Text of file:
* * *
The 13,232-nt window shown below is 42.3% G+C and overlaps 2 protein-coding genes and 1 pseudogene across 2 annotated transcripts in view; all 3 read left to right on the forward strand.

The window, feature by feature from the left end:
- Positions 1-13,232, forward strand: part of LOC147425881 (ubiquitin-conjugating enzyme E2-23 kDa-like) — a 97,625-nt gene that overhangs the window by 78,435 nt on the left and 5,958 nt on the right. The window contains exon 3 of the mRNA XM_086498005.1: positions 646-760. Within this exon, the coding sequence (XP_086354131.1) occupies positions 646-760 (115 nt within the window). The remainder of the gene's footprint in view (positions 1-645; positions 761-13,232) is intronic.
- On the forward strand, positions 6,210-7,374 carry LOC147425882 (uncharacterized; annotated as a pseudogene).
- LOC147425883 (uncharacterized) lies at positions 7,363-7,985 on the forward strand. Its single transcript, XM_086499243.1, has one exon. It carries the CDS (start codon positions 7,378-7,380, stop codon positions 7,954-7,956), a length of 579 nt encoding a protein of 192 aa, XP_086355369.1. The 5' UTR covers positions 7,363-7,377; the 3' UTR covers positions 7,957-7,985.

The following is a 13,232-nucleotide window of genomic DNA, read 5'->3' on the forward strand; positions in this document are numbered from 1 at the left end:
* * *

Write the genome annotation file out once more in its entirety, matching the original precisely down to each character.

The 13,232-nt window shown below is 42.3% G+C and overlaps 2 protein-coding genes and 1 pseudogene across 2 annotated transcripts in view; all 3 read left to right on the forward strand.

The window, feature by feature from the left end:
- Positions 1-13,232, forward strand: part of LOC147425881 (ubiquitin-conjugating enzyme E2-23 kDa-like) — a 97,625-nt gene that overhangs the window by 78,435 nt on the left and 5,958 nt on the right. The window contains exon 3 of the mRNA XM_086498005.1: positions 646-760. Within this exon, the coding sequence (XP_086354131.1) occupies positions 646-760 (115 nt within the window). The remainder of the gene's footprint in view (positions 1-645; positions 761-13,232) is intronic.
- On the forward strand, positions 6,210-7,374 carry LOC147425882 (uncharacterized; annotated as a pseudogene).
- LOC147425883 (uncharacterized) lies at positions 7,363-7,985 on the forward strand. Its single transcript, XM_086499243.1, has one exon. It carries the CDS (start codon positions 7,378-7,380, stop codon positions 7,954-7,956), a length of 579 nt encoding a protein of 192 aa, XP_086355369.1. The 5' UTR covers positions 7,363-7,377; the 3' UTR covers positions 7,957-7,985.

The following is a 13,232-nucleotide window of genomic DNA, read 5'->3' on the forward strand; positions in this document are numbered from 1 at the left end: